Chinese naval commanders hope to take advantage of the perceived weakness of U.S. aircraft carriers; their submarines are beginning to deploy further from China’s coast, undertaking survey, reconnaissance and anti-carrier missions much closer to U.S. and Japanese naval forces than ever before. These leaders also recognize that any large-scale Chinese military action against Taiwan would likely draw a U.S. military response that would center on the deployment of aircraft carrier battle groups to the region. The PLAN’s primary mission in such a situation would be that of “sea denial” through an “active offshore defense.” Such a strategy calls for submarines to be deployed and maintained on station in the East China Sea so as to delay, or prevent, the carriers’ advance. U.S. naval commanders, wary of the threat posed by the submarines, would be forced to conduct time-intensive ASW operations to ensure the safe transit of their ships into the operating areas around Taiwan and the safe operation of their ships once on station.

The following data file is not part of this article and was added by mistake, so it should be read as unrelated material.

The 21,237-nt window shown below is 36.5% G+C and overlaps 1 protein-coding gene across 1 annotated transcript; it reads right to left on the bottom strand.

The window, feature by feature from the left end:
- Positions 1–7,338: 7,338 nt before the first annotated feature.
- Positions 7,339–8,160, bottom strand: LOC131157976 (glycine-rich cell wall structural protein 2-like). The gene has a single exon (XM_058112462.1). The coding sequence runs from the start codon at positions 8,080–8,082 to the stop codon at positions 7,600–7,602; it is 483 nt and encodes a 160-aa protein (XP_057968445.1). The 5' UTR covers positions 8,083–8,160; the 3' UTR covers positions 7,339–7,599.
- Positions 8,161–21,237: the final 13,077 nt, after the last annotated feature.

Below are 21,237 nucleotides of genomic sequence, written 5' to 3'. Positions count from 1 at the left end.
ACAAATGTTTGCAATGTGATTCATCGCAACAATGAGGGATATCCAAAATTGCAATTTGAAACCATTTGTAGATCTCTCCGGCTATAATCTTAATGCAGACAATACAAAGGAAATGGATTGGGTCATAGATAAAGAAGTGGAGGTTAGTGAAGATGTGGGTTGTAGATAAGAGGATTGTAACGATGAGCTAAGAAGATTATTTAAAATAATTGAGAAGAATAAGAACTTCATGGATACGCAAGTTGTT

The PLAN is divided into the North Sea, East Sea and South Sea fleets, and all have been assigned the newer submarines. The nuclear powered submarines are all assigned to the North Sea Fleet, however, probably reflecting Beijing’s intention to have these boats—its most capable and far ranging—able to quickly deploy into the East China Sea and assume station against a potential U.S. aircraft carrier intrusion. The five nuclear powered Han-class submarines operated by the PLAN are old and noisy; they will probably be decommissioned on a one-for-one basis as the newly constructed Shang-class SSNs become operational. Two of these new submarines are presently in the water and others are under construction. These and China’s other new submarines will be armed with state-of-the-art torpedoes acquired from Russia and anti-ship cruise missiles that are launched from the submerged position. These Russian-designed SS-N-27B “Sizzler” missiles are armed with a 70-kilogram (kg) high explosive warhead and can reach a target 16 nautical miles away [4]. The missile flies near the surface of the ocean at subsonic speed until it nears its target, when it becomes supersonic and flies in an evasive flight path specifically designed to defeat the Aegis weapons systems that the aircraft carrier’s escorting ships are equipped [5].